SA’s science & technology decade


24 January 2005

From mosquito-repellent candles to the Southern African Large Telescope, developments in science and technology in South Africa’s first decade of democracy have put the country on the international map, according to a new book.

The book, a high-quality coffee table edition entitled “Science and Technology in South Africa: Progress and Achievements in the First Decade of Democracy, 1994-2004”, was written and compiled by Graeme Addison, a veteran journalist and author of a three-part compendium of science books.

Sponsored by the Department of Science and Technology, the book is bristling with achievements in science and technology over the past 10 years, bursting with fascinating photographs, and written in an easy-to-read-and-absorb style.

After the obligatory foreword and introduction from the politicians and bureaucrats, this A4 landscape publication is easy to tackle – sidebars focus on researchers and their projects, while the main text moves through the country’s exciting technology developments in a style not bogged down by jargon.

The book considers SA’s inventiveness – typified by Pratley’s Putty, the glue that was sent to the moon – and the country’s leadership on the continent, typified by “Africa’s giant eye” or SALT, the Southern African Large Telescope, the largest and most powerful optical/infrared telescope in the southern hemisphere, capable of seeing objects a billion times too faint to be seen with the naked eye.

The book consists of five parts: assessing South Africa’s achievements in science and technology; looking at old and new generations in the field; new frontiers; science and technology for sustainable development; and finally, stepping stones to the future in science and technology.

Driver of change
According to Addison, science and technology is a crucial driver of change in South Africa: “[T]he momentum for change, with science and technology as a leading component, is not only sustainable, it is accelerating.”

At the same time, the book acknowledges that the legacy of apartheid is still felt in the dominance of ageing white male scientists, a situation that is changing at an appreciable pace.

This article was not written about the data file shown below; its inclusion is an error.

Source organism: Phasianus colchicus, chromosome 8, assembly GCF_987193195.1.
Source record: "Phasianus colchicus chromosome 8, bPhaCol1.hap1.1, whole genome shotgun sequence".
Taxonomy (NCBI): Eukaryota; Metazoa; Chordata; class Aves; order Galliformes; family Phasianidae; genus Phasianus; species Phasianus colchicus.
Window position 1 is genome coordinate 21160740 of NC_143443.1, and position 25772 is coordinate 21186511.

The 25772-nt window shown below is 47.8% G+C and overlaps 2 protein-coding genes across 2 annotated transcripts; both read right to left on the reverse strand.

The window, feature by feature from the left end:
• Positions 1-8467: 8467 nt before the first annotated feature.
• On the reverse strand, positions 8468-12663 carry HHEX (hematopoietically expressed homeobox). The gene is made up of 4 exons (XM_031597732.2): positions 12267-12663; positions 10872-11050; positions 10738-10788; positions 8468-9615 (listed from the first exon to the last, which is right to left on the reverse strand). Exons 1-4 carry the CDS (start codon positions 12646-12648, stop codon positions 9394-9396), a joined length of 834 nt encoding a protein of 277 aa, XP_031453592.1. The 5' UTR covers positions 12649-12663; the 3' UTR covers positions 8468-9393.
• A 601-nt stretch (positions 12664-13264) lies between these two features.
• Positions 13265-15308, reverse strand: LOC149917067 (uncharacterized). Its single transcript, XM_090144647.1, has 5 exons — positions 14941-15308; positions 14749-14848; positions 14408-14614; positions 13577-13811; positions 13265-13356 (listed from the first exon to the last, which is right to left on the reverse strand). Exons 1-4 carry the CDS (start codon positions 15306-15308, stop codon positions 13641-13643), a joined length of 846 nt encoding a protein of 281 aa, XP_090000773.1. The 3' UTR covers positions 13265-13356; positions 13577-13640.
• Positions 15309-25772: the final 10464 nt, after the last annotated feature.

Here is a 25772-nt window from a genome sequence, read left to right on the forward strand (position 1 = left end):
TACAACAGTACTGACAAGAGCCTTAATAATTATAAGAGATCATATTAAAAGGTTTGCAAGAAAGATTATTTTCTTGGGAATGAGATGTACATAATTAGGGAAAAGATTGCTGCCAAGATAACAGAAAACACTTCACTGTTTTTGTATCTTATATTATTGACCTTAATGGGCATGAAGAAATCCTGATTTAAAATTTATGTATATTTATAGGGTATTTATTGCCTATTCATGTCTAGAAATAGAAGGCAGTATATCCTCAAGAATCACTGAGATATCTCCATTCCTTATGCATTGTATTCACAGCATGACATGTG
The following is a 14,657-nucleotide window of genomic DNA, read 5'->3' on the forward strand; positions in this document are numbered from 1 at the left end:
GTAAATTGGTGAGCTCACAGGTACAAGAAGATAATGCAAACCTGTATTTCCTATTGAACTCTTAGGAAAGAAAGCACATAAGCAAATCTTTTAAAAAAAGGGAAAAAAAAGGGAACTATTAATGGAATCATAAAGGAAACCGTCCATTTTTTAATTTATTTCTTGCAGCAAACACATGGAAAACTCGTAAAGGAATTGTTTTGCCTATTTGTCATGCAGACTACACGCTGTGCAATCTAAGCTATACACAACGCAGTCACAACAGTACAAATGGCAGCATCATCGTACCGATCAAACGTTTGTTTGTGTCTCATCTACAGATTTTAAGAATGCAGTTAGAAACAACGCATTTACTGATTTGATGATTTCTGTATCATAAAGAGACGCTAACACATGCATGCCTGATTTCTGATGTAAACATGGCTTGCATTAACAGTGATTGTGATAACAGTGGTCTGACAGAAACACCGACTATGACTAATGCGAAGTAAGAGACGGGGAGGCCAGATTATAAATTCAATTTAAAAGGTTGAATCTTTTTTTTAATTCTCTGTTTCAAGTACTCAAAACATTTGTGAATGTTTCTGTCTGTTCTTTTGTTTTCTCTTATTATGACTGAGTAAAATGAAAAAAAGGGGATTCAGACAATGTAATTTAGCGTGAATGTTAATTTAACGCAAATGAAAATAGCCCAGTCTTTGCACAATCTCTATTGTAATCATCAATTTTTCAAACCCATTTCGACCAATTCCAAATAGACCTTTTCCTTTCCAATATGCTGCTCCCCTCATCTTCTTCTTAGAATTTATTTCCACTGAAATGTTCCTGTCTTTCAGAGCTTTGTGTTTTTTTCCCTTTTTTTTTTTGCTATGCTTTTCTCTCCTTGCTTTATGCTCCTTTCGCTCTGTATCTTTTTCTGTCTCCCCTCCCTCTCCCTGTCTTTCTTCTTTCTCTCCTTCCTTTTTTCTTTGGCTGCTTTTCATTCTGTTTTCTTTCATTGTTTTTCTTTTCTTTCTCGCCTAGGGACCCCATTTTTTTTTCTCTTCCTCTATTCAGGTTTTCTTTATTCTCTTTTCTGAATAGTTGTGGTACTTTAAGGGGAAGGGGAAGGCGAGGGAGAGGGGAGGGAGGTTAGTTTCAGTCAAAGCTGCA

In a 2001/02 survey of SA’s science councils, research and development staff from disadvantaged groups had increased from a low base of 7.3% in 1994 to an impressive 45.6% of the total.

The book profiles several emerging young scientists, and it’s heartening to see quite a few black women scientists featured.

The range of projects the Department of Science and Technology is involved in is impressive and wide-ranging: biotechnology, information technology, technology for manufacturing, natural resource technology, and technology for poverty reduction.

The chapter on science and technology for sustainable development looks at traditional medicine research, mosquito-repellent candles (based on an indigenous plant used by traditional healers), HIV vaccine research, and agricultural research – including rural business initiatives like beekeeping technologies and essential oils processing.

SA takes the lead in Africa
The final chapter in this 171-page publication focuses on South Africa’s lead in Africa as the “powerhouse of the south”, with the message that the country will work “for all the countries to its north if we approach them with an attitude of humility and the objective of achieving mutual benefits”.

In 2003 the African Laser Centre (ALC) was established in Pretoria, bringing together scientists from Senegal, Egypt, Tunisia, Algeria and Ghana, acting as a catalyst for the transfer of laser technologies into Africa.

Laser technology affects a number of fields relevant to Africans: cataract surgery, glaucoma and cancer treatment, and the detection of TB. Lasers also monitor plant stress levels, an important factor in improving crop harvests and pollutants.

Another project the department is actively backing is South Africa’s bid to host the Square Kilometre Array, which will be the world’s biggest and most costly telescope, at a billion dollars.

The project, involving some 34 institutions in 15 countries, will unfold in two phases: the demonstrator phase until 2007, and the final construction phase beginning in 2011, with final completion set for 2020. Final selection of the site is due to take place in 2006

‘We were living in a desert for science’
The book concludes: “South Africa’s international profile in science and technology has grown remarkably in the first the years of democracy.”

Previously, science and technology was used in “wrong ways” – equipping South Africa to become a nuclear power and military hardware exporter. Now it is on a different course, working for the benefit of the whole country.

In the words of scientist Mike Wingfied, director of the Forestry and Agricultural Biotechnology Institute at the University of Pretoria: “We live in the most wonderful place to do science, and the Department of Science and Technology needs a huge compliment as well as our support.

“We were living in a desert for science. Obviously not everything is yet in place – more must be done to cultivate black graduate students – but science is being well promoted, and the results are showing in recruitment to the sciences.”

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